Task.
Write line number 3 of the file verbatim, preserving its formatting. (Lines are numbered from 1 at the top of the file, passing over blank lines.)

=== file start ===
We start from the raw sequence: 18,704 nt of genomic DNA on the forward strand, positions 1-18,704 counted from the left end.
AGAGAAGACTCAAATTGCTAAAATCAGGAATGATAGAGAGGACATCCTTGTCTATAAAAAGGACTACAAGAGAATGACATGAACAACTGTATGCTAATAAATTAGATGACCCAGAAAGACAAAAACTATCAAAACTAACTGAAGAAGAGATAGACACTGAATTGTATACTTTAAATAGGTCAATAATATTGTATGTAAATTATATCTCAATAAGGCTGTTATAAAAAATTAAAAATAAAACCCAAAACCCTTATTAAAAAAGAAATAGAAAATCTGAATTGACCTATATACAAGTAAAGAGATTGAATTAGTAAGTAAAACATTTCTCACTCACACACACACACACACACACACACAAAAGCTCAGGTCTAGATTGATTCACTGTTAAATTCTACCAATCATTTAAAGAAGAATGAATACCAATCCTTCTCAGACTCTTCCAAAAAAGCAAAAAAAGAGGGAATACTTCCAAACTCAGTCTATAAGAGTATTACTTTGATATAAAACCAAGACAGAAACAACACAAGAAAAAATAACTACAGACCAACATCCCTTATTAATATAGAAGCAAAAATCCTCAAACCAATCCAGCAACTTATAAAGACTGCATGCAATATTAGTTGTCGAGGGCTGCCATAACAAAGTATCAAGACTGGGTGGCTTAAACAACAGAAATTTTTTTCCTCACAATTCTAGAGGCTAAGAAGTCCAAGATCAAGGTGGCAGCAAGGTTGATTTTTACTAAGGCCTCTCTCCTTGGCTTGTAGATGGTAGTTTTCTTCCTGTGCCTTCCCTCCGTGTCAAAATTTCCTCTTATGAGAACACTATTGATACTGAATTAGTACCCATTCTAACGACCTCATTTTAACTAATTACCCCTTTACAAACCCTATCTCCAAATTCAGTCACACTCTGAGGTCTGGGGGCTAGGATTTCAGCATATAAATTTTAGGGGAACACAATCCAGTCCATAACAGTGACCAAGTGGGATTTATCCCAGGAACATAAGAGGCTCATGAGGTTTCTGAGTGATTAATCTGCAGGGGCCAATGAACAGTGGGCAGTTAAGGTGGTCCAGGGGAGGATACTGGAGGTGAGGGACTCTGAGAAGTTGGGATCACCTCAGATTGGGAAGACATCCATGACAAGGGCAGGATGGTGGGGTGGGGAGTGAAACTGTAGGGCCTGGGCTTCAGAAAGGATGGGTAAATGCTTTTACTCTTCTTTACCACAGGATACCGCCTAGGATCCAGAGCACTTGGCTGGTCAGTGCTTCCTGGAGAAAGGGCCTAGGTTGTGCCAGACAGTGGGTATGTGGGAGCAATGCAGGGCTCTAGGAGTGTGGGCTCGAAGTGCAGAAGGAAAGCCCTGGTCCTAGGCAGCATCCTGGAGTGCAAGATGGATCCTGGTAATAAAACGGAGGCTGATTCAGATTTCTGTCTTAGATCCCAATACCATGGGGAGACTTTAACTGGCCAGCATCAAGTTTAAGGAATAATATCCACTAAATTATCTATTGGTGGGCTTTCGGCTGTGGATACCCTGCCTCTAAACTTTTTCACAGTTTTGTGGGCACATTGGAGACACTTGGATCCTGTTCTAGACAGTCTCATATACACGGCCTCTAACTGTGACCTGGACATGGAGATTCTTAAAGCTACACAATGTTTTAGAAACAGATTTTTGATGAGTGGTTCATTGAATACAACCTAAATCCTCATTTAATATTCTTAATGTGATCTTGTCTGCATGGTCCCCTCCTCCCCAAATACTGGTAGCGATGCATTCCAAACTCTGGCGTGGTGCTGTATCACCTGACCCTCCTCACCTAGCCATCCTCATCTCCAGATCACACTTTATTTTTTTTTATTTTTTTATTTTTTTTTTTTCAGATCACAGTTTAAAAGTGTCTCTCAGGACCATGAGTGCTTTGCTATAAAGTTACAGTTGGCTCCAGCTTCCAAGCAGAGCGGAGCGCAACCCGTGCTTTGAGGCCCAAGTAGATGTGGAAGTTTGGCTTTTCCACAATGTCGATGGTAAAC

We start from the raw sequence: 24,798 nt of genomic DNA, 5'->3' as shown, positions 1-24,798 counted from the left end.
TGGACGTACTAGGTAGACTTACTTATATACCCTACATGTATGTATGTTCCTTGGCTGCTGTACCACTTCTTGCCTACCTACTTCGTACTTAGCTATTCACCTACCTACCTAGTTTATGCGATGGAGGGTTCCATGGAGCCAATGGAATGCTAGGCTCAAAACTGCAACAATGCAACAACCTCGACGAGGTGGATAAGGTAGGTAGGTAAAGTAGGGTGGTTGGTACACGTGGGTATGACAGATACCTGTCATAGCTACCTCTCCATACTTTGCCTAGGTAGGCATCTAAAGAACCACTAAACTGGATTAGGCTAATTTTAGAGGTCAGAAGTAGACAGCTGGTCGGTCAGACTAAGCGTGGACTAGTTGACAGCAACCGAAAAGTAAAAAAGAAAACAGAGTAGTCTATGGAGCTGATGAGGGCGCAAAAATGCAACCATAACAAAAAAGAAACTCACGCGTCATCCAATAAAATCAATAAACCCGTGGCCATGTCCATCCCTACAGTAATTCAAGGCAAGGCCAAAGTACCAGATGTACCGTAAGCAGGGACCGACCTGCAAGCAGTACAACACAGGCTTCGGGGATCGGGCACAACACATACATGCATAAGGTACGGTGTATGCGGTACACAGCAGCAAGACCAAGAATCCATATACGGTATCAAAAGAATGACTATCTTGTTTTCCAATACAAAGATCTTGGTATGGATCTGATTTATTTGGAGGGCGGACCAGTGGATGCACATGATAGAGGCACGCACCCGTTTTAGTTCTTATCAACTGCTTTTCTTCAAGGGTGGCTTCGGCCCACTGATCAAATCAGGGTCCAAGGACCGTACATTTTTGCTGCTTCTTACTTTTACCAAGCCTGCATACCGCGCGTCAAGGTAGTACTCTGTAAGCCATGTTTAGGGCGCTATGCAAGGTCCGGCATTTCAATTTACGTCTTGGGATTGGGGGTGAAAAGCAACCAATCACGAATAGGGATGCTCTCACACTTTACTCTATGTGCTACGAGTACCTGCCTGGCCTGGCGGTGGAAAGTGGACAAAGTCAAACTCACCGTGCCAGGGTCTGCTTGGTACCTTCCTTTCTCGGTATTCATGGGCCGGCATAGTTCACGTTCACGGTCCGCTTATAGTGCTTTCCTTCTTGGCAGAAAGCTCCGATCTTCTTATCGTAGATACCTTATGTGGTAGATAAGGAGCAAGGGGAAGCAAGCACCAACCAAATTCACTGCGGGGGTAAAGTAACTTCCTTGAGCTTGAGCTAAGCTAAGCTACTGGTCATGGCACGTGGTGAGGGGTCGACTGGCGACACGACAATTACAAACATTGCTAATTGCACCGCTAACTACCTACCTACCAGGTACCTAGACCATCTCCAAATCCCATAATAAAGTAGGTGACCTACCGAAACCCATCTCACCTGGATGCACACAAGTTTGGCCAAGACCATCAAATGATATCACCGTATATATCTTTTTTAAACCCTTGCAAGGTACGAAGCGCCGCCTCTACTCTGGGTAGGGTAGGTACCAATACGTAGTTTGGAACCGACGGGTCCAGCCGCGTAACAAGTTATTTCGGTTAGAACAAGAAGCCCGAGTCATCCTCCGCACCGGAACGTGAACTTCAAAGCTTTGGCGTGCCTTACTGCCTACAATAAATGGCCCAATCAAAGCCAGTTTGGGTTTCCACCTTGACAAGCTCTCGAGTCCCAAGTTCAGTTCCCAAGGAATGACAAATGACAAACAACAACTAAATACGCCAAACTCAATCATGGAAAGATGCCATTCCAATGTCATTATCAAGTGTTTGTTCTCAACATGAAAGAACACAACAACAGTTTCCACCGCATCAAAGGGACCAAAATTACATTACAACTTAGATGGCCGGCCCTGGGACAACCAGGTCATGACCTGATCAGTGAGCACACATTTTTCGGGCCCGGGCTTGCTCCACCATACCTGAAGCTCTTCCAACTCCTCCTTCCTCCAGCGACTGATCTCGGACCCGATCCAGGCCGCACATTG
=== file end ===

We start from the raw sequence: 24,798 nt of genomic DNA, 5'->3' as shown, positions 1-24,798 counted from the left end.